By 1982 the Loures plant had expanded and got organised to supply the US generic market with semi-synthetic antibiotics; the Macau plant went on stream in 1985 to provide additional capacity. This was prior to the Roche-Bolar amendment, and at FDA for several years people remembered how samples of doxycycline were provided at 9am at their Fishers Lane Rockville, Maryland offices, and not a minute too early, or too late, before the innovator’s patent expired. In Europe this product generated extensive patent litigation with Pfizer suing a number of Hovione customers in 8 different countries. True to his beliefs, Villax volunteered as co-defendant in every suit. His tenaciousness in the face of such adversity meant he did not give up and eventually the matter was settled out of court in 1992. This dispute diverted Villax’s efforts from following other creative pursuits much to his disappointment; though throughout this time the industry recognized in Hovione a fighting spirit that was a characteristic of its founder. Today the generic industry worldwide benefits from Hovione's efficient processes in the production of many other active ingredients: minocycline, roxithromycin, iopamidol and iohexol are products where Hovione retains a leading role in several countries.
Ivan Villax was always grateful to the country that welcomed him and allowed him to make a new life. He was happy that in providing generic contrast media Hovione was somehow celebrating Prof. Egas Moniz, a Portuguese Nobel Laureate, the father of angiography.
After the fall of the Berlin wall he made frequent visits to Hungary. The Technical University of Budapest, his Alma Mater, awarded him a PhD in recognition for his 40 years of work in pharmaceutical chemistry and he was made a member of the University's Senate. By then he had authored over 100 patents and scientific articles.
In 1995 his health started to weaken and he made arrangements for an organised hand-over of his responsibilities. With the business in the hands of a professional management team led by his son Guy, Ivan Villax still came to the Loures plant on a daily basis, keen on being kept informed on the new chemistries and on the performance of the business, and quick to point out any slack in the rigour, discipline or housekeeping in either the labs or the manufacturing facilities. Every year, together with Diane, he visited the Macau plant keen to encourage the younger generation and to acknowledge the service of long-standing staff.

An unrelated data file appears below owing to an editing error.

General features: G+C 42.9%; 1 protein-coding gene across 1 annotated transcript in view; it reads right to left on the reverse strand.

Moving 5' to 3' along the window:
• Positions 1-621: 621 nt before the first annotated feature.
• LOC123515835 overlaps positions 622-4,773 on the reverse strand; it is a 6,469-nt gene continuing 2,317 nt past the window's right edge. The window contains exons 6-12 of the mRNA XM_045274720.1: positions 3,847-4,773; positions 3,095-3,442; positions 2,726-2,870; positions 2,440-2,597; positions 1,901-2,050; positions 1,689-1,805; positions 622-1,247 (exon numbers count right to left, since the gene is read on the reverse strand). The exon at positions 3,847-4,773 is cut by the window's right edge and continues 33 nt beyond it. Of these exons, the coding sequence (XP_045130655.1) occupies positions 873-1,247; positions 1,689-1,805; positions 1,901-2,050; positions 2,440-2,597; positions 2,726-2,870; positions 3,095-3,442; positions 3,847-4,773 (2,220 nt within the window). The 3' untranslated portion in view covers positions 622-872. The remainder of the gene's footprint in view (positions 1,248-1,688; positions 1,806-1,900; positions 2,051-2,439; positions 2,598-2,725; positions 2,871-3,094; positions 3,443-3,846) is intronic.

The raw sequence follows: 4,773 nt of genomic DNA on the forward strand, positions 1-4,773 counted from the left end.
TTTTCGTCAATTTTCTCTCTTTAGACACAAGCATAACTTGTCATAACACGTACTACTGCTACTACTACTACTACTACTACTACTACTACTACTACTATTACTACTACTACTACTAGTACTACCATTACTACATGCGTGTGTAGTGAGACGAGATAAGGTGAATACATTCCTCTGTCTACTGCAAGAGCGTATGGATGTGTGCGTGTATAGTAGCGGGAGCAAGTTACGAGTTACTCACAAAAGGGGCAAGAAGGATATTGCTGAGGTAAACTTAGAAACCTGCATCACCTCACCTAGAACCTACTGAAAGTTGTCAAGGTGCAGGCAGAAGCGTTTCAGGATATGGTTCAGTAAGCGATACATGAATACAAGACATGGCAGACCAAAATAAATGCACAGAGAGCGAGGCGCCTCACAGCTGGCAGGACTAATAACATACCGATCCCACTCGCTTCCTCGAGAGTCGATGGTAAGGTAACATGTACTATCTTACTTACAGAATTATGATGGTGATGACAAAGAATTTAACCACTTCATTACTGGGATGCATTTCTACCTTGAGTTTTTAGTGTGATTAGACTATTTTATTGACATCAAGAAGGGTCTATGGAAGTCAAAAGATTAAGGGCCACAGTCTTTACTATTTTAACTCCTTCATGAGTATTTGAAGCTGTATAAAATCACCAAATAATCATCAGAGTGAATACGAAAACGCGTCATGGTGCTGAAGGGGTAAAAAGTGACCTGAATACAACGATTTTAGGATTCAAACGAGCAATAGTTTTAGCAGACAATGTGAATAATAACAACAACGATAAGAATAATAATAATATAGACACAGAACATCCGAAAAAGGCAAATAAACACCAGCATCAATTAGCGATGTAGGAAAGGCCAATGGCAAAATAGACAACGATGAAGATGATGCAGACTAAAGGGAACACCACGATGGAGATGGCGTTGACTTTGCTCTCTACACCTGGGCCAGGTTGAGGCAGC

In his last years he saw Hovione becoming an important producer of HIV protease inhibitors, a key medicine in the fight against AIDS, and taking an active role in many drug development projects as the provider of the active ingredient. In 2002 Hovione established a pilot plant in New Jersey, not far from Rahway where in the 50s Villax had turned down an offer for a position at Merck's research laboratories. He and Diane traveled the world, whereby he was able to satisfy one of his other passions, collecting plants from exotic locations, planting and nurturing them in his quinta outside Lisbon.
This May, after a severe deterioration of his lung condition, Ivan, ever the fighter, ever determined to control his own fate, realized that hospitals and science could do no more for him and asked to be taken home. At his quinta in Manique surrounded by his flowers and his trees, with his children, grand-children and his wife Diane, his life-long partner, he lived another two happy weeks - he died on Friday June 6th.
Church services will be celebrated at the Igreja Matriz of Loures at noon, and at the Basílica da Estrela, in Lisbon, at 7pm on June 12th.